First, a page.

Publication date: 14 April 2023
My family fled to neighbouring Iran from the Kurdistan region during the Anfal genocide in 1988, and we eventually sought refuge in the UK in 1993. Initially, I focused on learning English, adapting to the new culture and completing my education, which distanced me from my community and our struggles. However, while researching my PhD on the experiences of Kurdish women living in England, I felt a strong pull towards my homeland, and began to advocate for women’s rights.
Between 2005 and 2010, during my post-doctoral research, I visited Kurdistan to interview women survivors of gas attacks, incarceration and mass killings from the Anfal genocide. I conducted fieldwork in all six of the regions that had been targeted by Saddam Hussein’s government. My experiences and reflections during this traumatic period, as well as my engagement with young people, made me certain that I wanted to be more effective in bringing about change. To achieve this, I needed to return home and take part in the redevelopment effort with like-minded activists.
So, after 26 years of living away, I moved back in 2014 to teach English and gender studies at the American University of Iraq, Sulaimani (AUIS) and founded the Center for Gender and Development Studies (CGDS) there. My goal was to create a hub for discussions, knowledge production, education and community capacity-building. For this purpose, I built connections with stakeholders, developed and taught courses on feminism, formed a team and fundraised. CGDS launched the first gender studies minor in Iraq in 2017.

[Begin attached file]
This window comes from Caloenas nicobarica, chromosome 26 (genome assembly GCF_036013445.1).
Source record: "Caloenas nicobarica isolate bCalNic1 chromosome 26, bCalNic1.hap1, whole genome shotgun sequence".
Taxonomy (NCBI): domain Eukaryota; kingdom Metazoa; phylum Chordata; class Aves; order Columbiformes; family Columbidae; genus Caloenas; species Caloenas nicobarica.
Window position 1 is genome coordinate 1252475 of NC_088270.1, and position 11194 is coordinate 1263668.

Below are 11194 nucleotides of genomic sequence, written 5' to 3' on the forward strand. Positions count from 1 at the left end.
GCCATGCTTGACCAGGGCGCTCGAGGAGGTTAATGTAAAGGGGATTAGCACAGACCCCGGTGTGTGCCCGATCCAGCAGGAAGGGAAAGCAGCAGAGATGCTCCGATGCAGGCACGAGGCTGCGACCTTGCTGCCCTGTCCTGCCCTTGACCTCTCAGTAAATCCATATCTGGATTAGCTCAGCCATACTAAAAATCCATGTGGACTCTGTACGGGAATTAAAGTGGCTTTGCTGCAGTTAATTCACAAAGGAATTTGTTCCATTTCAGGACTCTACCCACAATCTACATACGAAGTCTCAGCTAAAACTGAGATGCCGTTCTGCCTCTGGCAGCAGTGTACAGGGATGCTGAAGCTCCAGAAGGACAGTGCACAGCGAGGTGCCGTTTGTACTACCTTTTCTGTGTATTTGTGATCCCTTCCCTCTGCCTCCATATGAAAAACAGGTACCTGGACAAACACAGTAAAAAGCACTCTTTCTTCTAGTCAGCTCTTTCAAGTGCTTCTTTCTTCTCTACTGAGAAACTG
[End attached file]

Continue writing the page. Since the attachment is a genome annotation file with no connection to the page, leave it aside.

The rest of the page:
As is often the case in systems born out of guerrilla warfare, governance in the Kurdistan region began with promise and high expectations, but then unfortunately devolved into a corrupt system. Instead of becoming a rare example of inclusiveness in the Middle East, the Kurdistan Regional Government (KRG) has created conditions that exclude the majority of its population from meaningful social and political participation, with patriarchal norms still deeply enshrined in society.
Despite the passage of stronger legislation and promises of reforms over the past two decades, tangible progress has been limited in bridging the gender gap. Women’s rights activists have made headway in engaging the public with feminist discourse, but women in Kurdistan continue to be second-class citizens and encounter rising violence. Meanwhile, those who fight for gender equality face threats from powerful conservative and patriarchal groups that have a vested interest in maintaining the status quo.
Early hopes and problems
After decades of gender equality being sidelined by the fight against a dictatorship and ethnic oppression, women’s rights groups multiplied after the formation of the KRG in 1992. The advances initiated by the women’s rights organizations and adopted by the KRG in the 2000s were encouraging. These included the 2002 removal of Iraqi Penal Code provisions protecting perpetrators of so-called ‘honour’ killings; the 2008 civil status law reform imposing restrictions on polygamy and criminalizing forced marriage; the 2009 decision to increase women’s participation in political decision-making bodies to 30 per cent; and most notably the 2011 law on combating violence within the family, which criminalized physical, sexual and psychological violence, ‘forced sex with a husband’ and female genital mutilation. The KRG established institutions, such as the Directorate of Combating Violence Against Women and the High Council of Women’s Affairs, to execute its plans for gender equality.